President Obama’s interview with a Spanish-language television station in the Miami market wouldn’t have drawn much attention if he had stuck to the normally sensitive question of Cuba on which he made it plain that better relations with the Communist regime would have to await progress on human rights there. Instead, the president drew fire for claiming that Hugo Chavez’s dictatorial government “has not had a serious national security impact on us.”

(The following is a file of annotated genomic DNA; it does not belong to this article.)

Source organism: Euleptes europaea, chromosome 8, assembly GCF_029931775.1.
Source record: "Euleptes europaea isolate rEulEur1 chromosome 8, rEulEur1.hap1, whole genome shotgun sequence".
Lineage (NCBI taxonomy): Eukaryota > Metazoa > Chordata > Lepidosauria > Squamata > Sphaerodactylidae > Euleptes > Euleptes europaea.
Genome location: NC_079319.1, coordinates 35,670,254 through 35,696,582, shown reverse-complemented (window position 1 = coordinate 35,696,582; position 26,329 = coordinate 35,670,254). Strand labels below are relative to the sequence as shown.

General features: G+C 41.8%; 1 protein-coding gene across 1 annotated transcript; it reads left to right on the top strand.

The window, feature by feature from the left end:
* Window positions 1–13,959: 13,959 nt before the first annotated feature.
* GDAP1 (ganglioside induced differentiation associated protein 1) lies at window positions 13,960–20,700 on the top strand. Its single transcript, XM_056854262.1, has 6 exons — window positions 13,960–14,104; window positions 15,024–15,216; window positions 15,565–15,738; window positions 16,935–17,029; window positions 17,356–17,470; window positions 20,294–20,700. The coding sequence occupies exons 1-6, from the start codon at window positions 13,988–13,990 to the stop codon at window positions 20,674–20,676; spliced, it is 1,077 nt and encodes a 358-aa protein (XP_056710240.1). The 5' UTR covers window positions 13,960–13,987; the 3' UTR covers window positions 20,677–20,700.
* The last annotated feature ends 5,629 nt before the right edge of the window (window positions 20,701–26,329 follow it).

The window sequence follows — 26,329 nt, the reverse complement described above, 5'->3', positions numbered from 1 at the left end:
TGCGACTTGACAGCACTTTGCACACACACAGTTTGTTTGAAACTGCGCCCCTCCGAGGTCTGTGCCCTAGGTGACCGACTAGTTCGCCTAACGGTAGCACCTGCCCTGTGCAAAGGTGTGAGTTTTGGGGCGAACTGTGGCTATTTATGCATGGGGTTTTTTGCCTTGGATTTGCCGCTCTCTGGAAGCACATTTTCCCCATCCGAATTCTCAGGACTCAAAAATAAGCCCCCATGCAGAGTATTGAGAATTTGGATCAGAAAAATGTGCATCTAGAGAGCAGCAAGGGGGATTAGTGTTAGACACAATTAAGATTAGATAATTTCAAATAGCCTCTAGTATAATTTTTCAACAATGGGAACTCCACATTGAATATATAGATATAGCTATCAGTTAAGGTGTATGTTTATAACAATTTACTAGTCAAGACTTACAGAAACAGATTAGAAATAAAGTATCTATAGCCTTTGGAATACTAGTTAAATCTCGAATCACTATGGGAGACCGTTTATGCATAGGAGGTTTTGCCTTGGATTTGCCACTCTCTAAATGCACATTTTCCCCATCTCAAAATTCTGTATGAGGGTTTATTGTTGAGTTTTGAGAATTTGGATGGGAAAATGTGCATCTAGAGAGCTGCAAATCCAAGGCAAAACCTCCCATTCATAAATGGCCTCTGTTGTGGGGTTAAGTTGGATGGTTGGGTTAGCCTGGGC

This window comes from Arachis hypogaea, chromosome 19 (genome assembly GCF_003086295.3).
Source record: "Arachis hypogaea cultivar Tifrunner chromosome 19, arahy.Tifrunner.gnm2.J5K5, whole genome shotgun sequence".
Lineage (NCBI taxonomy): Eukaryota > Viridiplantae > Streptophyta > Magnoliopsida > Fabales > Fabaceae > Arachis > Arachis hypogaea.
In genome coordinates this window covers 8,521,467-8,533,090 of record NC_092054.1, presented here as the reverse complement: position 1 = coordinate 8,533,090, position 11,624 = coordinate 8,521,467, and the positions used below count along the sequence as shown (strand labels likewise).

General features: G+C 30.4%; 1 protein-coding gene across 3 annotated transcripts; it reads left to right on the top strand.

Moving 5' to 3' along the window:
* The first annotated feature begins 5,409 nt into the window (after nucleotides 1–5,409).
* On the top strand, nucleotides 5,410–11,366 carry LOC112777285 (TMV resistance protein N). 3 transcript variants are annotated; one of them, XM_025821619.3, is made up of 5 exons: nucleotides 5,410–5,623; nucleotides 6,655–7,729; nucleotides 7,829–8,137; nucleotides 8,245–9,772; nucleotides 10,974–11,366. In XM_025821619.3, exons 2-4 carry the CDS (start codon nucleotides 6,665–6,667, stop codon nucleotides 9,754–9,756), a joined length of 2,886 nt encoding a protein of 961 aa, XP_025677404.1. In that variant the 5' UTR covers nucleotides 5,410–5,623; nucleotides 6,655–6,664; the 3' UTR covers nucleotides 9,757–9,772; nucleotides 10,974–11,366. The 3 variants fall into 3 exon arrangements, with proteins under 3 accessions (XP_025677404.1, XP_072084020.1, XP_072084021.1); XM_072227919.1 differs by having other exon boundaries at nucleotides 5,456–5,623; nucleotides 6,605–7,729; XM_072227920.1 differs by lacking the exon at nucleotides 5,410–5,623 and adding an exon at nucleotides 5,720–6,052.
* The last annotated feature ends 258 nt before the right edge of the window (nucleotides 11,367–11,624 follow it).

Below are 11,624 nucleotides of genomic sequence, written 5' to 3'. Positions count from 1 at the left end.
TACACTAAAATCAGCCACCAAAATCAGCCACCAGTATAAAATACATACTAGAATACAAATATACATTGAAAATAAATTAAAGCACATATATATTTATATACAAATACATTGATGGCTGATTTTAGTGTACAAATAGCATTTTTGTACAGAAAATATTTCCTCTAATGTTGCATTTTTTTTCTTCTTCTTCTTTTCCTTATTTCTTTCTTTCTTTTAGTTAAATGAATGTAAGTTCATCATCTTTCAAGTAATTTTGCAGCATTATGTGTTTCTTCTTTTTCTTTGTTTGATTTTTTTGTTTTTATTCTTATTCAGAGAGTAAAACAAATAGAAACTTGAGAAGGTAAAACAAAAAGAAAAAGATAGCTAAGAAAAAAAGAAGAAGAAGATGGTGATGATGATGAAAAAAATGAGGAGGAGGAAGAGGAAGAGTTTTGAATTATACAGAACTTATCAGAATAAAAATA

In response, Sen. Marco Rubio said this made it look as if the president “was living under a rock” not to have noticed that Chavez was not just destroying democracy in Venezuela but had turned the country into a base for international terror, a money laundering center for FARC narco-terrorists while also undermining U.S. sanctions on Syria. Rubio also mentioned that Chavez’s consul general in Miami was expelled on Obama’s watch for links to cyber attacks on the United States. But Rubio neglected to mention that Venezuela has become one of Iran’s leading trading partners and diplomatic allies and an obstacle to what the president has said is one of his key foreign policy objectives in stopping their nuclear program.